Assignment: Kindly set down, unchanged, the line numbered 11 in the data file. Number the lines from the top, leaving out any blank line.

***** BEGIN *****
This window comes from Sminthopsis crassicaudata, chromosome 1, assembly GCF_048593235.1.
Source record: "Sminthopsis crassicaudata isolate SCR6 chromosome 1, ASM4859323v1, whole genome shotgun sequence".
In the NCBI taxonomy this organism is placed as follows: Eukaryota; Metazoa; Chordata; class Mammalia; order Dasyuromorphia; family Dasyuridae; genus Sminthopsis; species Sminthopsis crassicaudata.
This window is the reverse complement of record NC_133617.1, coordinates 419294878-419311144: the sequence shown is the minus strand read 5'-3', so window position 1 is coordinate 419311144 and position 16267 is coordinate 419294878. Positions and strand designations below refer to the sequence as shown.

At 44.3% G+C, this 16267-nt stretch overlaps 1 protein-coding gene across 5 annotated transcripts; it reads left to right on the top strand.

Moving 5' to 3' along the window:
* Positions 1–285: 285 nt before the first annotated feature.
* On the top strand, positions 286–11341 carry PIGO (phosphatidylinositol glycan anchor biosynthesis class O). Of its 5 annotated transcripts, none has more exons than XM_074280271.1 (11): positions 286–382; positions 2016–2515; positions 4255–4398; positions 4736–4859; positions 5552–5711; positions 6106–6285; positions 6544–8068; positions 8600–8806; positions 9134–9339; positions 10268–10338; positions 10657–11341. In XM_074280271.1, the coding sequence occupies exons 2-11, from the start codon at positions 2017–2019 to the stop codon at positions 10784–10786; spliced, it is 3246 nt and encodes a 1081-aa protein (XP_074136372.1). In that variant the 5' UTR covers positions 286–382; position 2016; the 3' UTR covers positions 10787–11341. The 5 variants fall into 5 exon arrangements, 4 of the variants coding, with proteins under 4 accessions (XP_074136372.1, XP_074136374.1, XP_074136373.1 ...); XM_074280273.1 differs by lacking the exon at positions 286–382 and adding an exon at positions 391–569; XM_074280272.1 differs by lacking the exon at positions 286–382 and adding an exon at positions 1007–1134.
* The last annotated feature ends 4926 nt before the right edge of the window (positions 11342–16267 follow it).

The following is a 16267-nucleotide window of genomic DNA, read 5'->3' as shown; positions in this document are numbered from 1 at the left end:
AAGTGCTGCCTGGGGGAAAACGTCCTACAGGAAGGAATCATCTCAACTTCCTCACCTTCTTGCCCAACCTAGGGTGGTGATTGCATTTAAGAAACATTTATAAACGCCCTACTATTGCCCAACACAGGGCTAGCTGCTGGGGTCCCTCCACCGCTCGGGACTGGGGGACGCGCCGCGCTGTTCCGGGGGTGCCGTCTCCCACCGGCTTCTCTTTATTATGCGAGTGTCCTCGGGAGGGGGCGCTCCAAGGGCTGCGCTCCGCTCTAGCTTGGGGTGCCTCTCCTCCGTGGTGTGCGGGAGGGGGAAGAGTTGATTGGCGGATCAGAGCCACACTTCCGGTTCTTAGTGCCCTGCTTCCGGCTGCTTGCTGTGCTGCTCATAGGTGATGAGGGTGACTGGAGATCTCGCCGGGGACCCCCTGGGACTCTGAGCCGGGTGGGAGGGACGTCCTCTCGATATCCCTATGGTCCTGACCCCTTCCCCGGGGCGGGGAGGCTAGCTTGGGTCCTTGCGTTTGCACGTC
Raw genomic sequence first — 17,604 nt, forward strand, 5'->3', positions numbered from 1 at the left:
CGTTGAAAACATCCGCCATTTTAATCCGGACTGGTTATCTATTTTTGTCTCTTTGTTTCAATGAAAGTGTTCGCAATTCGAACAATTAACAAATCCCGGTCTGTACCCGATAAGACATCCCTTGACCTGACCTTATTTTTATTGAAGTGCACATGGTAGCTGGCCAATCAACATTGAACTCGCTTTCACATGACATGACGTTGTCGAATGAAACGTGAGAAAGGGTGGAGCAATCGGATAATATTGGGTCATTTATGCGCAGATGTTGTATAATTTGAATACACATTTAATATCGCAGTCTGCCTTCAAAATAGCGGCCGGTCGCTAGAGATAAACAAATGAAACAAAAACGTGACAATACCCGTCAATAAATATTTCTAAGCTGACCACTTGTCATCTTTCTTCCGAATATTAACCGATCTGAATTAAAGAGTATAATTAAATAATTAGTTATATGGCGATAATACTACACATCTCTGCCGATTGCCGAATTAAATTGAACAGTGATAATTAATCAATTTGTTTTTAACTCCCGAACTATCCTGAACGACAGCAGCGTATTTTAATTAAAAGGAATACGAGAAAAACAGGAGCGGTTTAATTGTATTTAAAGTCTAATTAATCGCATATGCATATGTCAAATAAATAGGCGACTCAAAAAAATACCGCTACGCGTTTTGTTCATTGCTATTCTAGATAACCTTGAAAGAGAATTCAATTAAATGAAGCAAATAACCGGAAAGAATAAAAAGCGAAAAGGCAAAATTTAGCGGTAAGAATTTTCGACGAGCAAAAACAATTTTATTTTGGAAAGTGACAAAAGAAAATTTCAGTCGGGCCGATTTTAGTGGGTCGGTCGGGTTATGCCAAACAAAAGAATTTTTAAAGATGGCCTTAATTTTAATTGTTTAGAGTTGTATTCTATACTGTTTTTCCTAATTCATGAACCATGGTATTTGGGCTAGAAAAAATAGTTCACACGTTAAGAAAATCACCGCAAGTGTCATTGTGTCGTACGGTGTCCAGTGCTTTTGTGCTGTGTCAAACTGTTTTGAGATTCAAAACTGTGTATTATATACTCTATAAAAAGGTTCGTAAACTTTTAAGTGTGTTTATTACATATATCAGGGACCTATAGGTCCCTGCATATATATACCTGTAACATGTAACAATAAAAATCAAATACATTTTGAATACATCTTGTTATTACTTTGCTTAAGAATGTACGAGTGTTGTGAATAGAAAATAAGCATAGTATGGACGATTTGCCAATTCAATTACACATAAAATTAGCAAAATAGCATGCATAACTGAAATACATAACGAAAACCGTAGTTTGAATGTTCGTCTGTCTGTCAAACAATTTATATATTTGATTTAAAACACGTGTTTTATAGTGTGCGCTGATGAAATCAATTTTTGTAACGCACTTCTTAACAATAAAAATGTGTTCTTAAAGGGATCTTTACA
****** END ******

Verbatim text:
AAGTGCTGCCTGGGGGAAAACGTCCTACAGGAAGGAATCATCTCAACTTCCTCACCTTCTTGCCCAACCTAGGGTGGTGATTGCATTTAAGAAACATTTATAAACGCCCTACTATTGCCCAACACAGGGCTAGCTGCTGGGGTCCCTCCACCGCTCGGGACTGGGGGACGCGCCGCGCTGTTCCGGGGGTGCCGTCTCCCACCGGCTTCTCTTTATTATGCGAGTGTCCTCGGGAGGGGGCGCTCCAAGGGCTGCGCTCCGCTCTAGCTTGGGGTGCCTCTCCTCCGTGGTGTGCGGGAGGGGGAAGAGTTGATTGGCGGATCAGAGCCACACTTCCGGTTCTTAGTGCCCTGCTTCCGGCTGCTTGCTGTGCTGCTCATAGGTGATGAGGGTGACTGGAGATCTCGCCGGGGACCCCCTGGGACTCTGAGCCGGGTGGGAGGGACGTCCTCTCGATATCCCTATGGTCCTGACCCCTTCCCCGGGGCGGGGAGGCTAGCTTGGGTCCTTGCGTTTGCACGTC